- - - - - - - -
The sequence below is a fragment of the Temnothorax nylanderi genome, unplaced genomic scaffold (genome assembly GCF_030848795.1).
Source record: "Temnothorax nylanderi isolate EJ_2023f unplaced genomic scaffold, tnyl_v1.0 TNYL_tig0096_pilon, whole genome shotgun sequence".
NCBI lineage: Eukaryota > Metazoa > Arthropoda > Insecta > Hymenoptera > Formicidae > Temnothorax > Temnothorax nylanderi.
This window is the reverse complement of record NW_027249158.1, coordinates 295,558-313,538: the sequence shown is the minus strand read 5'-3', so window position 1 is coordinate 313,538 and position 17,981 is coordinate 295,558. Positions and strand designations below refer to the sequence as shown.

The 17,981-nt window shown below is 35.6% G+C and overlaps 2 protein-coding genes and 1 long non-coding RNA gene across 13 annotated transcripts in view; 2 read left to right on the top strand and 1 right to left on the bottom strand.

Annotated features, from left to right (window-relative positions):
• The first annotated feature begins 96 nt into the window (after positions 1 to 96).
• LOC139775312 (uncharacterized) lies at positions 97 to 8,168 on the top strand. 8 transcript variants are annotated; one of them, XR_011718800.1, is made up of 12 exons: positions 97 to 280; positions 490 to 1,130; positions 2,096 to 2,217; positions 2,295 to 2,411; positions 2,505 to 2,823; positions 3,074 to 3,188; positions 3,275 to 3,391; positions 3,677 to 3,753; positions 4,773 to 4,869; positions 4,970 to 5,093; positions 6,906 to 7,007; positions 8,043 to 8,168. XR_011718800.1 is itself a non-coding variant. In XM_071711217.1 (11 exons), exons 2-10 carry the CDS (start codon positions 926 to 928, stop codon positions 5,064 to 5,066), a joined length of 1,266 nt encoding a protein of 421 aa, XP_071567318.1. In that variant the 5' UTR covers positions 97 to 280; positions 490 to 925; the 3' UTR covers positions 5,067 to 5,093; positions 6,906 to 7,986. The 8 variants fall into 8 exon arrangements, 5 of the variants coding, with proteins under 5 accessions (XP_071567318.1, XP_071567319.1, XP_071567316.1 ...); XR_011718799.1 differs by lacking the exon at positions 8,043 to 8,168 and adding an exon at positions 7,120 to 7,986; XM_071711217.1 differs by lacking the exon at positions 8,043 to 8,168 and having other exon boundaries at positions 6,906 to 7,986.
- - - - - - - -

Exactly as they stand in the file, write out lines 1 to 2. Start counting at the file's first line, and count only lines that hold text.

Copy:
The sequence below is a fragment of the Temnothorax nylanderi genome, unplaced genomic scaffold (genome assembly GCF_030848795.1).
Source record: "Temnothorax nylanderi isolate EJ_2023f unplaced genomic scaffold, tnyl_v1.0 TNYL_tig0096_pilon, whole genome shotgun sequence".